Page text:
Q: How often should I feed my millipede?

A: As millipedes are nocturnal, it’s best to provide food every evening. Be sure to remove any uneaten items the following morning to prevent spoilage.

Q: Do millipedes need water?

A: While millipedes can obtain much of their hydration from their food and a humid environment, they also benefit from occasional misting or a damp cotton pad placed on top of their substrate.

Q: Can millipedes eat meat or other proteins?

A: While millipedes are primarily herbivorous, they can occasionally consume small insects. You can supplement their diet with rabbit pellets or fish food flakes for additional protein.

Q: Can millipedes eat live plants?

A: Yes, millipedes can eat live plants, particularly in dry conditions. However, they prefer decaying organic matter.

Q: Are there any foods that are harmful to millipedes?

A: Millipedes should not be fed foods that are high in salt, spicy, or fermented. It’s also important to avoid giving them any food treated with pesticides.

Q: Do different species of millipedes have different dietary needs?

A: While the basic diet of most millipedes is similar, some species may have specific dietary preferences. Always research the specific needs of your millipede species.

Q: Can millipedes overeat?

A: Overfeeding is generally not a problem for millipedes, as they tend to eat slowly. However, it’s important to maintain a balance to avoid unnecessary waste and potential mold growth.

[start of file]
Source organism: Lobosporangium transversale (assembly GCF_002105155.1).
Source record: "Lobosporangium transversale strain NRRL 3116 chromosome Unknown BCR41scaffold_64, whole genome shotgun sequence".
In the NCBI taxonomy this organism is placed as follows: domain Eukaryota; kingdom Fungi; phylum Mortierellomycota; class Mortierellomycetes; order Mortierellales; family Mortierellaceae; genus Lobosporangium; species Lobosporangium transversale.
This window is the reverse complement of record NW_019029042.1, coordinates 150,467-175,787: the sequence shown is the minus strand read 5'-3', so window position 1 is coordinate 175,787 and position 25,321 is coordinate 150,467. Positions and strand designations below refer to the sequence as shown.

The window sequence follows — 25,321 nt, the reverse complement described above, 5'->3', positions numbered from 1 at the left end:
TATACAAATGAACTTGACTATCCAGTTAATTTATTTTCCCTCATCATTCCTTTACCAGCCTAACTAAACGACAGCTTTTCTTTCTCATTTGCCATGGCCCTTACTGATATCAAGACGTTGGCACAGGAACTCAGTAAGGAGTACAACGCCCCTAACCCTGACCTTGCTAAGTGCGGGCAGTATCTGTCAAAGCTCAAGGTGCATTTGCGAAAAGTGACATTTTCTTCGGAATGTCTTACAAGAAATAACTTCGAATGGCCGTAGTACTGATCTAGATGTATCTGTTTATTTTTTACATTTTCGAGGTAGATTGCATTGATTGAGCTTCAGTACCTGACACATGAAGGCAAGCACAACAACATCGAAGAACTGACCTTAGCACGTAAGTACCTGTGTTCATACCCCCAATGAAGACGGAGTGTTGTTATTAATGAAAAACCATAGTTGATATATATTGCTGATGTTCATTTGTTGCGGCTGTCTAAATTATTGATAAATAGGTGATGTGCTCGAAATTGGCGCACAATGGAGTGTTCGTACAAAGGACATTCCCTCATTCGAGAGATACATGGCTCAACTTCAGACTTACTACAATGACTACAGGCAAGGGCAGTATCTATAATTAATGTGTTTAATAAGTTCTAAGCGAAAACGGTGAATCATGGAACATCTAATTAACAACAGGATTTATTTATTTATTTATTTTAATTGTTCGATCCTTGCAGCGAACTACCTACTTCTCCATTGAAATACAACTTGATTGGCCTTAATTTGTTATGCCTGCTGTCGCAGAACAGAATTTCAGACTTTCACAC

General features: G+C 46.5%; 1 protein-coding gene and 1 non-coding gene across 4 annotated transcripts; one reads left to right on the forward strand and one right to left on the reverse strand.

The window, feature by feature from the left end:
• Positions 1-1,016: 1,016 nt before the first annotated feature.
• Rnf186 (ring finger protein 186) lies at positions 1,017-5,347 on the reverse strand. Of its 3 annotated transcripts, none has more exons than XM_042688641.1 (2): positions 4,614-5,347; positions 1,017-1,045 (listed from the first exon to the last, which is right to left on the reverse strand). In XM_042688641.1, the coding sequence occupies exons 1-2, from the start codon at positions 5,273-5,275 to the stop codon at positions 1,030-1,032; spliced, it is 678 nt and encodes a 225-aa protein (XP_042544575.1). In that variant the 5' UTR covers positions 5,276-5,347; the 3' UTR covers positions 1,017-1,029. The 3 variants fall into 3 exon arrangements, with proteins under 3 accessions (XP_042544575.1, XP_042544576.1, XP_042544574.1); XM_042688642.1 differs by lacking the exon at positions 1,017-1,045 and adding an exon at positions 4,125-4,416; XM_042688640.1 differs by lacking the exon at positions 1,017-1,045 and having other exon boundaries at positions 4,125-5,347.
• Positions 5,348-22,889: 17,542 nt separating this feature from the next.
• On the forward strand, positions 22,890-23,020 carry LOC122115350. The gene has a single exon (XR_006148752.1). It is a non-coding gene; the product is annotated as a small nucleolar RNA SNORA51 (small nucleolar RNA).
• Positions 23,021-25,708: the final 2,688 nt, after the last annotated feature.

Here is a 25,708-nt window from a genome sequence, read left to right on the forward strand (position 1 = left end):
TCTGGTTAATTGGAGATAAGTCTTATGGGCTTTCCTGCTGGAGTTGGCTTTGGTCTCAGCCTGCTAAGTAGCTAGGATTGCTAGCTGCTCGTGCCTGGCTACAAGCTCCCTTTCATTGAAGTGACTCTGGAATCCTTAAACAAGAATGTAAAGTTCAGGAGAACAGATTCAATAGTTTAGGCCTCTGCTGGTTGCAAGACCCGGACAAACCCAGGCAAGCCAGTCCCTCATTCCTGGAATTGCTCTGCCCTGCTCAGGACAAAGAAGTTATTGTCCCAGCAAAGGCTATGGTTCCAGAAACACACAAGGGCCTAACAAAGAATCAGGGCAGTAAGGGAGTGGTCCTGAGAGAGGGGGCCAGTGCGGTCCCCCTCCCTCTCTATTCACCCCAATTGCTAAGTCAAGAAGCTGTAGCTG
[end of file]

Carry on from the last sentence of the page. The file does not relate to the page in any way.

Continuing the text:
Q: What signs should I look for to tell if my millipede is getting the right nutrients?

A: Healthy millipedes are typically active and have a solid, segmented appearance. If your millipede is lethargic or shows signs of molting difficulties, it may be experiencing nutritional deficiencies.

Q: Can millipedes eat fruit peels and cores?

A: Yes, millipedes can eat certain fruit peels and cores, but these should always be thoroughly cleaned to remove any potential pesticide residues.

Q: How can I tell if my millipede likes a certain type of food?

A: If your millipede consistently eats a certain type of food and appears healthy, this is a good indication that it enjoys and benefits from that food.

Q: Can millipedes eat human food leftovers?

A: While some safe fruits and vegetables may be part of human meals, it’s important not to feed millipedes processed foods or foods with added salt, spices, or sauces.

Q: Do millipedes eat every day?

A: While millipedes have access to food every day, their slow metabolism means they don’t need to eat a lot at once. They may not eat all the food provided in one day.

Q: What kind of food can I give my millipede for treats?

A: Millipedes may particularly enjoy certain soft fruits, such as bananas or melons, which can be offered as occasional treats in addition to their regular diet.

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I am a content creator by profession but exotic animals are one of my great passions in life. Over the course of my adulthood, I have had the pleasure of looking after stick insects, terrapins, an Egyptian tortoise, giant African land snails, a crested gecko, a Chilean rose tarantula, a couple of curly-haired tarantulas, and a selection of millipedes, centipedes and worms!